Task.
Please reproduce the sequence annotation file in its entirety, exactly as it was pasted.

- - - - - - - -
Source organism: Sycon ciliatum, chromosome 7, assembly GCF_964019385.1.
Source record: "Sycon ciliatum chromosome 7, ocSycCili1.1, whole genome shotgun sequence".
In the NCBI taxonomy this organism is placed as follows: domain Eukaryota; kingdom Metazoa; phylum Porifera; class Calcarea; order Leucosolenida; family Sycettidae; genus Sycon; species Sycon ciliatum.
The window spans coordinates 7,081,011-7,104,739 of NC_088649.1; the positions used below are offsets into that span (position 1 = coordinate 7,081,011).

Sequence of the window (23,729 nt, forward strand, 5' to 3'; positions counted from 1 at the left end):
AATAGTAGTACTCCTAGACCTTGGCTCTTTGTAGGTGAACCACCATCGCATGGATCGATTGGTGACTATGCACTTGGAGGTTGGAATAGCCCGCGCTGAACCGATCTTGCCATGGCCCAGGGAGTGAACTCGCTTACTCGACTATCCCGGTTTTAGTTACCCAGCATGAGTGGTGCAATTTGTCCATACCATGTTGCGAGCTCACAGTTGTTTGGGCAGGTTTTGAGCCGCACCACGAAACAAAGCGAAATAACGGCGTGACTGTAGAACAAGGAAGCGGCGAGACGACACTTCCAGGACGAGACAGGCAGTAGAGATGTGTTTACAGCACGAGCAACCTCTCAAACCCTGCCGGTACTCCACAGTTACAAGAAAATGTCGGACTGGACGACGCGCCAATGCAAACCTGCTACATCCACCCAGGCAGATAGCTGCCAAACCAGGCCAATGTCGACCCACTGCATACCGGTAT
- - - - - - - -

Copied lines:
Source organism: Sycon ciliatum, chromosome 7, assembly GCF_964019385.1.
Source record: "Sycon ciliatum chromosome 7, ocSycCili1.1, whole genome shotgun sequence".
In the NCBI taxonomy this organism is placed as follows: domain Eukaryota; kingdom Metazoa; phylum Porifera; class Calcarea; order Leucosolenida; family Sycettidae; genus Sycon; species Sycon ciliatum.
The window spans coordinates 7,081,011-7,104,739 of NC_088649.1; the positions used below are offsets into that span (position 1 = coordinate 7,081,011).

Sequence of the window (23,729 nt, forward strand, 5' to 3'; positions counted from 1 at the left end):
AATAGTAGTACTCCTAGACCTTGGCTCTTTGTAGGTGAACCACCATCGCATGGATCGATTGGTGACTATGCACTTGGAGGTTGGAATAGCCCGCGCTGAACCGATCTTGCCATGGCCCAGGGAGTGAACTCGCTTACTCGACTATCCCGGTTTTAGTTACCCAGCATGAGTGGTGCAATTTGTCCATACCATGTTGCGAGCTCACAGTTGTTTGGGCAGGTTTTGAGCCGCACCACGAAACAAAGCGAAATAACGGCGTGACTGTAGAACAAGGAAGCGGCGAGACGACACTTCCAGGACGAGACAGGCAGTAGAGATGTGTTTACAGCACGAGCAACCTCTCAAACCCTGCCGGTACTCCACAGTTACAAGAAAATGTCGGACTGGACGACGCGCCAATGCAAACCTGCTACATCCACCCAGGCAGATAGCTGCCAAACCAGGCCAATGTCGACCCACTGCATACCGGTAT